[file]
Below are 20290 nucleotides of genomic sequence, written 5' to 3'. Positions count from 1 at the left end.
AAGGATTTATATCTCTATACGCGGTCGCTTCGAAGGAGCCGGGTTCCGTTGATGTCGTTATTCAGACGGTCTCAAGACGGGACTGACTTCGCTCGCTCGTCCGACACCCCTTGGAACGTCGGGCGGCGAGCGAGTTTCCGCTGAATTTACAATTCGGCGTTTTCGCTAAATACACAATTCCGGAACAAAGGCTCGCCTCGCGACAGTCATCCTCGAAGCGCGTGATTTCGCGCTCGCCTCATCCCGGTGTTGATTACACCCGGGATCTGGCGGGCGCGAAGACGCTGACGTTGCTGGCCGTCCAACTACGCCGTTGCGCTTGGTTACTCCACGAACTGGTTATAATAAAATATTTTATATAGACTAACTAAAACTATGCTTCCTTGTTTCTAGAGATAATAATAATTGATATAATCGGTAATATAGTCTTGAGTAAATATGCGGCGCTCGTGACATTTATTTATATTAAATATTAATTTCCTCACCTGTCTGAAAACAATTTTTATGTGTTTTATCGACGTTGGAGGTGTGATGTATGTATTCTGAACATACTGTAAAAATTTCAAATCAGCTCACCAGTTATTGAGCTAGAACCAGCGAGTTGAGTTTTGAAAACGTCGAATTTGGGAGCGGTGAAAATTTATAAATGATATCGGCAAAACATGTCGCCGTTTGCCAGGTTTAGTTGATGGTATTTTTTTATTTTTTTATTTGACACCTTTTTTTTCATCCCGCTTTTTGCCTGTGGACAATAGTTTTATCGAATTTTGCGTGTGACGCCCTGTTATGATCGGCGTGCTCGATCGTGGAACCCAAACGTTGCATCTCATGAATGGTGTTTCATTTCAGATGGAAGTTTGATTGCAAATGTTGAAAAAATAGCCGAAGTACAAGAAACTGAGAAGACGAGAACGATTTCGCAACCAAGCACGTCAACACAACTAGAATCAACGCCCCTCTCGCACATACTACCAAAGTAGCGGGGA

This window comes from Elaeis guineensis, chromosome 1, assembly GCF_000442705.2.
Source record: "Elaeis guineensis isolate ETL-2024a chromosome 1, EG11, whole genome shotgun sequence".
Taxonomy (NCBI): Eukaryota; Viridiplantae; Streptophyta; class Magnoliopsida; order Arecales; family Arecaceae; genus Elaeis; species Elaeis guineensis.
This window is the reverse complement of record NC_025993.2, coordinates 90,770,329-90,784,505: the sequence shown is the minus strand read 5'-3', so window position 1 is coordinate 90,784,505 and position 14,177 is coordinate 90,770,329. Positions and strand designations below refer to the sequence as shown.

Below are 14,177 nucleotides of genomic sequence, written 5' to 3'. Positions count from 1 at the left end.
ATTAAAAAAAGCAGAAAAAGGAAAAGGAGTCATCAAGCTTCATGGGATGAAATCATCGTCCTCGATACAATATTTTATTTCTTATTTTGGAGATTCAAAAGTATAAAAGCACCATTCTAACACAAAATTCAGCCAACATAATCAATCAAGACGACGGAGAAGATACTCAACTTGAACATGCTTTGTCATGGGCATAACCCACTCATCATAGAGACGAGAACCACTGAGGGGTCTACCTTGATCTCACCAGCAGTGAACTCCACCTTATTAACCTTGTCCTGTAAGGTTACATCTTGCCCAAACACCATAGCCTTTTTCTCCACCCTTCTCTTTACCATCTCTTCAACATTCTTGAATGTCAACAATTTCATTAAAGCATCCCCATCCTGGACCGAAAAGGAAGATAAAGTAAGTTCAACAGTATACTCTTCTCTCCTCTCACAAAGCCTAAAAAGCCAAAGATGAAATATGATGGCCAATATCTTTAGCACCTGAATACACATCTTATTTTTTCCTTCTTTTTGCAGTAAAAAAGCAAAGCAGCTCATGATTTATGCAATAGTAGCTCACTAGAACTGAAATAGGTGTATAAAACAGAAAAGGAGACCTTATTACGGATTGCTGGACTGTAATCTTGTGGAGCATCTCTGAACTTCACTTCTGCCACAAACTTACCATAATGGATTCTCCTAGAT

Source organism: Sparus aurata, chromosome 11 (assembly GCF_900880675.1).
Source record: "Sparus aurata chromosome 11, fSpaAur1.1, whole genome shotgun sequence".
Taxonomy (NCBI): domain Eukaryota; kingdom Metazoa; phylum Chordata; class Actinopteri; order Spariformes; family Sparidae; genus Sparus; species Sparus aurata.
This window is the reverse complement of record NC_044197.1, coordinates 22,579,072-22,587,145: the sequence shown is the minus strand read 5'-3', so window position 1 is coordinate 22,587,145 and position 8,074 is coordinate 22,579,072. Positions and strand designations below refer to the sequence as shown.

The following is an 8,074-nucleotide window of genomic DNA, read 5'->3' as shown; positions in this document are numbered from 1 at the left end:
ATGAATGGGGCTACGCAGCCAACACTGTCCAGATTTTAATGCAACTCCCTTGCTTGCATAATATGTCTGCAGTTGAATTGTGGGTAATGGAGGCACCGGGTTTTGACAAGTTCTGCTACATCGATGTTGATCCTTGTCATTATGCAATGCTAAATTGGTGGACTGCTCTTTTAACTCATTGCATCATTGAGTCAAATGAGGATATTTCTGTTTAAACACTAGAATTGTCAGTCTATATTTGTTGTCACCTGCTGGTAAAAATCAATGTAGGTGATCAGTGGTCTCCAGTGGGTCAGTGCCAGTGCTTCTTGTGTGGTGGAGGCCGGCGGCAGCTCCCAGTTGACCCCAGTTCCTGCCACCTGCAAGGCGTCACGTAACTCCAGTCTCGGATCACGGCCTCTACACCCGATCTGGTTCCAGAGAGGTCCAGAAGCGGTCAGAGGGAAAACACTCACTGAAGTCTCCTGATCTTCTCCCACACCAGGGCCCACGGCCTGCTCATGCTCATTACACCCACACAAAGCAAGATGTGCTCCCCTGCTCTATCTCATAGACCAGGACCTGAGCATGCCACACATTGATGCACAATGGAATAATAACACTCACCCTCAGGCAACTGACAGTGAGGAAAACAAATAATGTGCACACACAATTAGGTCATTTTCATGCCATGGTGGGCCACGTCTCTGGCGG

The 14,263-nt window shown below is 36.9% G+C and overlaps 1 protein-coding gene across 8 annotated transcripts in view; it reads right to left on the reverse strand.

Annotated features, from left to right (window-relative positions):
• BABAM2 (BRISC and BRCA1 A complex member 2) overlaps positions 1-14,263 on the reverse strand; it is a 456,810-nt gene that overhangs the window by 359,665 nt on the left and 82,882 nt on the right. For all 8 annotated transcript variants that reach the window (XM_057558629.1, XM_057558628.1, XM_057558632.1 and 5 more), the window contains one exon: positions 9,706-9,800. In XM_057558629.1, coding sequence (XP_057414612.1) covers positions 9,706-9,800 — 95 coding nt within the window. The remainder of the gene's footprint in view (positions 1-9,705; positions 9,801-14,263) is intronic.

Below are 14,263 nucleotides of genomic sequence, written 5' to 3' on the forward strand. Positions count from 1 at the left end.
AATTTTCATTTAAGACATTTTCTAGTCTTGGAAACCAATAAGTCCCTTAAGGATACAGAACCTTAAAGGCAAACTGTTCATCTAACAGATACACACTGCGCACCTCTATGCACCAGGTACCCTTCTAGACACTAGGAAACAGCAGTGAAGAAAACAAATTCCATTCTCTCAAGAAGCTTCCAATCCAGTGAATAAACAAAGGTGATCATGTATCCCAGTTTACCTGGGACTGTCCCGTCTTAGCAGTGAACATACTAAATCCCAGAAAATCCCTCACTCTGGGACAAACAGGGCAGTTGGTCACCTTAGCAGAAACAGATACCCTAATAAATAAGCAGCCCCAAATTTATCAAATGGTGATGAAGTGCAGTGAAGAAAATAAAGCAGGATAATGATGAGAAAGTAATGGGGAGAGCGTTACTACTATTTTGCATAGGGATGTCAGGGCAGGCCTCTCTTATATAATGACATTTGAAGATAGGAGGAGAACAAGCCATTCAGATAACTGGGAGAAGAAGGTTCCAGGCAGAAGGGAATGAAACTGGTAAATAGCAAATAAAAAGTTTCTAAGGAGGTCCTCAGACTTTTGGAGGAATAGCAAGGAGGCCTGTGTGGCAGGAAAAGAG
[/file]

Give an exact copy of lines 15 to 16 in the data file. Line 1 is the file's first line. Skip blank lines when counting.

The 14,263-nt window shown below is 36.9% G+C and overlaps 1 protein-coding gene across 8 annotated transcripts in view; it reads right to left on the reverse strand.

Annotated features, from left to right (window-relative positions):